Papillary neoplasms of the breast: Fine-needle aspiration findings in cystic and solid cases

Authors

  • Dr. Ricardo H. Bardales M.D.,

    Corresponding author
    1. Department of Pathology, The John L. McClellan Memorial Veterans Administration Hospital, University of Arkansas for Medical Sciences, Little Rock, AR; Department of Pathology, Montefiore Medical Center, Bronx, NY
    • Department of Pathology, University of Arkansas for Medical Sciences, Mail Slot-517, 4301 W. Markham, Little Rock, AR 72205
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  • Mark J. Suhrland M.D.,

    1. Department of Pathology, The John L. McClellan Memorial Veterans Administration Hospital, University of Arkansas for Medical Sciences, Little Rock, AR; Department of Pathology, Montefiore Medical Center, Bronx, NY
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  • Michael W. Stanley M.D.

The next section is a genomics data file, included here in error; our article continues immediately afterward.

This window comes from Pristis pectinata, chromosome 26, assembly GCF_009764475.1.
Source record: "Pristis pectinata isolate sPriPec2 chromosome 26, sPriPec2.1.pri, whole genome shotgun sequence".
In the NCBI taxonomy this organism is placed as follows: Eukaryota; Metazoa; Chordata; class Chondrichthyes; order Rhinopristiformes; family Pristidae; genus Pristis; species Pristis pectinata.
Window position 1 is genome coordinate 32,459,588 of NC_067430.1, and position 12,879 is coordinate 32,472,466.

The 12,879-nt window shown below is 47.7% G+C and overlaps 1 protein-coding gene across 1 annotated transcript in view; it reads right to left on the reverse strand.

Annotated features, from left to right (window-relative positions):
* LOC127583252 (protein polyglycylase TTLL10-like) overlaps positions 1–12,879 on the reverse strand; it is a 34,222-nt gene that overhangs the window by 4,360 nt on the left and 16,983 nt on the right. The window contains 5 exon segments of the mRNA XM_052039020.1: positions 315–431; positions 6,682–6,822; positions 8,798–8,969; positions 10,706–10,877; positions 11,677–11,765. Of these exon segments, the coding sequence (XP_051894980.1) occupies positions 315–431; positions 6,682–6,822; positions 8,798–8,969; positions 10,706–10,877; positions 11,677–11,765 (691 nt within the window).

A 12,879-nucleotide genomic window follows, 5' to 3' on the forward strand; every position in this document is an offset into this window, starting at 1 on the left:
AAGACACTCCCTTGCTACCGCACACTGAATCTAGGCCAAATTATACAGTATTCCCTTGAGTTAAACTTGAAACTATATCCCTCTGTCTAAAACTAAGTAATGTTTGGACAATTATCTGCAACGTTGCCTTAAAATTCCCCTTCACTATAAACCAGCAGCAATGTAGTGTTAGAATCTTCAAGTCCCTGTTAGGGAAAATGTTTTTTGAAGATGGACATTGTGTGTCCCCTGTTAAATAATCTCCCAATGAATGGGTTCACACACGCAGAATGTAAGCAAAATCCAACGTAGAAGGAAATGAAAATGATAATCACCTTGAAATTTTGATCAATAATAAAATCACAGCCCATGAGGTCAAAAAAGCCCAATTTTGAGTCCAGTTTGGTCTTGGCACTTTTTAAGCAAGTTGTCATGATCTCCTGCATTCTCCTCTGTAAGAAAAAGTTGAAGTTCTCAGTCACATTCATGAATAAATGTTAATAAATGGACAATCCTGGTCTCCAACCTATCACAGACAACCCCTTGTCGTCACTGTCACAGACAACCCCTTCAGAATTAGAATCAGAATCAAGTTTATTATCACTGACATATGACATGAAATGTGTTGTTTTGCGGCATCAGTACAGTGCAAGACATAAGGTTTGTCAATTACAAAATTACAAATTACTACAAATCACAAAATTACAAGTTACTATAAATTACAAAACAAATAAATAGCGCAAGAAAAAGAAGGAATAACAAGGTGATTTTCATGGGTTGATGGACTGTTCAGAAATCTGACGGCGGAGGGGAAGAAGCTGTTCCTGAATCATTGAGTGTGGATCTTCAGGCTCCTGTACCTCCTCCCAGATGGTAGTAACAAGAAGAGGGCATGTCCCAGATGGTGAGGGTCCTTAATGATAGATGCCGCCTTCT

1. Department of Pathology, The John L. McClellan Memorial Veterans Administration Hospital, University of Arkansas for Medical Sciences, Little Rock, AR; Department of Pathology, Montefiore Medical Center, Bronx, NY
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Abstract

Papillary neoplasms of the breast are uncommon; at the time of needle aspiration, the diagnostic yield from such lesions can be initially classified as cystic or solid. We describe the fine-needle aspiration findings in four cystic papillary neoplasms (three intracystic papillary carcinomas and one intracystic papilloma) and three solid masses (two sclerosing ductal lesions and one infiltrating ductal carcinoma with prominent papillary component). The smears were examined with respect to the following features: cellularity, architectural pattern in cell groups, cytologic pleomorphism, degree of cohesiveness, morphology and size of individual cells, anisonucleosis, nuclear-cytoplasmic ratio, irregularity of nuclear contour, chromatin texture, macronucleoli, the presence of bipolar nuclei, apocrine cells, and multinucleated giant cells. A combination of cytologic and clinical characteristics may be helpful in distinguishing benign from malignant papillary lesions. © 1994 Wiley-Liss, Inc.

Ancillary